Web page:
Here are some of the articles I found interesting this week.
A good reminder of the importance on focussing on prevention, for ‘man at his base is not a chronically ill creature cursed to live a wretched life of suffering and pain, but rather he possesses a marvelous body which is naturally strong and robust by design, and perhaps our goal should be to keep him that way.’ in Sunrise Rounds’ Finding a cancer cure: Maybe we should shift gears. A more conventional, treatment-focussed approach can be found in ASCO’s (American Society of Clinical Oncologists) vision paper focussing on three trends: “big data,” cancer “panomics” (or the complex combination of genes, proteins, molecular pathways etc), and delivering value (address cost pressures and outcome measures) in Shaping the Future of Oncology: Envisioning Cancer Care in 2030.
In terms of helping get through cancer treatment, a number of good articles, starting with yoga, highlighting one of the cancer-specific yoga programs in Ottawa in Restorative Yoga – a Balm for the Cancer Experience; bringing both physical and group support benefits. Unfortunately, most articles on cancer and nutrition focus ignore the emotional side of food. 4 Tips To Help A Foodie Get Through Chemo takes this tack, providing good and practical advice, in a quite amusing manner. And lastly, a note of caution of over-hyped antioxidants from Cancer Research UK in The antioxidant myth is too easy to swallow.
The wide-range of individual quality of life experiences with NHL diagnosis and treatment is captured in the study Quality of life for non-Hodgkin lymphoma patients a complex phenomenon, particularly mental and emotional health, given that many variants of NHL are treatable, not curable, with the anguish that results.
Lastly, a good piece by Suleika Jaouad on how her relationship with her brother changed and deepened, following her cancer and his being her stem cell donor in Life, Interrupted: Brotherly Love, where she was lucky to have a sibling who was a perfect match (not my and the majority of cases).
Health and Wellness
Given that it is flu season, some good reminders of the importance of wide-spread vaccines to improve public health (the ‘herd effect’) and protect those who are more vulnerable, such as seniors, people undergoing cancer treatments in The Best Way To Fight The Flu and Quarantine the healthy. And regardless of whether you have the vaccine or not, common sense dictates frequent hand washing, more effective than hand sanitizer in Really? The Claim: Hand Sanitizer Stops Norovirus Spread.
Great post by Carolyn Thomas on the limits of health apps and the like in changing behaviour in Does knowing change behaving?, noting, like I have earlier, that without these being linked to a better understanding of the psychology of changing behaviour, these ‘preach more to the converted’, just as the bathroom scale only works for those committed to reduce weight. In this vein, cautioning the ‘quants’ not to over-burdening their doctors with unneeded data, Patients who self track their data: Curb your enthusiasm emphasizes the mindfulness aspects of such activity tracking to keep people more active and aware of their health.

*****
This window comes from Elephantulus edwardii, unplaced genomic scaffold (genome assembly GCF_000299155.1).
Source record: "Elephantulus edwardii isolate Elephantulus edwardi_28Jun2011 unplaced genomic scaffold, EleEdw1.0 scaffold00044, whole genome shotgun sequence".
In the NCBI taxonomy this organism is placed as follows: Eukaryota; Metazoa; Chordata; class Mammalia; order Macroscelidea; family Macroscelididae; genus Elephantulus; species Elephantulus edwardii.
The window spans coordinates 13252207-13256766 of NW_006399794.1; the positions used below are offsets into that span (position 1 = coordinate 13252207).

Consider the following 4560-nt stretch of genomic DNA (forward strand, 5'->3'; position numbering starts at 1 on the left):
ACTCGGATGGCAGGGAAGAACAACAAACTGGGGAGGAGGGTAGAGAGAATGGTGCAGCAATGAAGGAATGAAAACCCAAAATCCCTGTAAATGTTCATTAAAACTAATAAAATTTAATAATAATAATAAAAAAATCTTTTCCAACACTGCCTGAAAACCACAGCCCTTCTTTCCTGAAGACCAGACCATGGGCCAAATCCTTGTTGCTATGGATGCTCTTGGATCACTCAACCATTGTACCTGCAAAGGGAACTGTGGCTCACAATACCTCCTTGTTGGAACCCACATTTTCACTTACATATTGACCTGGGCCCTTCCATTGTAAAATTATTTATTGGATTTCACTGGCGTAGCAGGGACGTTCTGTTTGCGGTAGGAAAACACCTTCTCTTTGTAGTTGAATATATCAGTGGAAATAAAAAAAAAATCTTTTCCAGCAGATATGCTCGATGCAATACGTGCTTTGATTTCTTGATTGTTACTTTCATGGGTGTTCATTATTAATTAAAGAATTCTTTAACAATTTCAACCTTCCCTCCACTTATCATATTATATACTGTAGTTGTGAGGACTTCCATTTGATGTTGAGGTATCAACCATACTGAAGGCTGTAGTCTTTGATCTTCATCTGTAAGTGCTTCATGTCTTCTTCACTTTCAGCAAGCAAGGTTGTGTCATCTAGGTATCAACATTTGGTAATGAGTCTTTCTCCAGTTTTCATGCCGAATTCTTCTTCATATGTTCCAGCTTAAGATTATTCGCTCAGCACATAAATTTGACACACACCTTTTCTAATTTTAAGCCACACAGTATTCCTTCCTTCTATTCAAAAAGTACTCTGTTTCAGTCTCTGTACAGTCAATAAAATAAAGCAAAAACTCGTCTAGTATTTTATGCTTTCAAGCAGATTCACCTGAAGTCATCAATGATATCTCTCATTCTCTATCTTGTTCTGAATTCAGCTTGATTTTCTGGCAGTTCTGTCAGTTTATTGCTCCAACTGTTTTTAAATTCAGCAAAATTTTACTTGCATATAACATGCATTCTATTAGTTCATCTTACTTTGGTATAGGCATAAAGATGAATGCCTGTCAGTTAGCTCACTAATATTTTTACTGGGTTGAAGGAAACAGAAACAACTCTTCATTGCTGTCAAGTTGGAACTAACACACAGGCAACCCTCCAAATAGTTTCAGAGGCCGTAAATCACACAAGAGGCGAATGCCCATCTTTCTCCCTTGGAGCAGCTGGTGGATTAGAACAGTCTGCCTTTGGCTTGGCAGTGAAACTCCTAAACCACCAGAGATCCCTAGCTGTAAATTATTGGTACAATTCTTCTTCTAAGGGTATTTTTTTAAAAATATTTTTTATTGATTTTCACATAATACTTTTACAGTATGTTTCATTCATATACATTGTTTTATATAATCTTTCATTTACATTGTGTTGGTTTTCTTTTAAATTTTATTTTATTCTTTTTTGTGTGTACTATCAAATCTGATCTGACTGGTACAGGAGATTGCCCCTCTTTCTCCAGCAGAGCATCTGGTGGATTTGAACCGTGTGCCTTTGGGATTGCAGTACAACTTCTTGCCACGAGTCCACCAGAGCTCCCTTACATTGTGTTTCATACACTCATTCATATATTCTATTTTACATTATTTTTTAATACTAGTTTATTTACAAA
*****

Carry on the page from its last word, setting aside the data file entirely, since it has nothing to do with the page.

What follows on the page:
While we normally think of extreme eating in terms of those revolting extra-sized specials that advertise no charge if one can eat it all in under an hour, a reminder that extreme eating is common at many restaurants as this Centre for Science in the Public Interest study shows, ‘Xtreme Eating Awards': And the Winner Is?.
A good piece by David Brooks on the use of psychological ‘nudges’ to change behaviour, and the wish to apply this approach to some of the bigger policy questions in Beware Stubby Glasses. As I become more familiar with my Fitbit, fun seeing how it uses psychology through badges and notifications to encourage more activity. Childish, but it works (so far!).
It has been Lance Armstrong’s ‘confession tour’ week with any number of articles, my favourite being Lance Armstrong’s way: Doping, lying, bullying, along with some more in-depth analysis in Doping Was The Least Of Armstrong’s Sins, Not all cancer survivors ‘mesmerized’ by Lance Armstrong, and How Armstrong’s Foundation Benefited Him. Needless to say, my take is too little, too late, and too many people hurt in his denial of doping for forgiveness, without more sincere contrition.
And lastly, a very funny piece by Woody Allen, Hypochondria – An Inside Look, on the fear of dying. Sample:
And yet, there are worse things than death. Many of them playing at a theater near you. For instance, I would not like to survive a stroke and for the rest of my life talk out of the side of my mouth like a racetrack tout. I would also not like to go into a coma, to lie in a hospital bed where I’m not dead but can’t even blink my eyes and signal the nurse to switch the channel from Fox News. And incidentally, who’s to say the nurse isn’t one of those angel of death crazies who hates to see people suffer and fills my intravenous glucose bag with Exxon regular.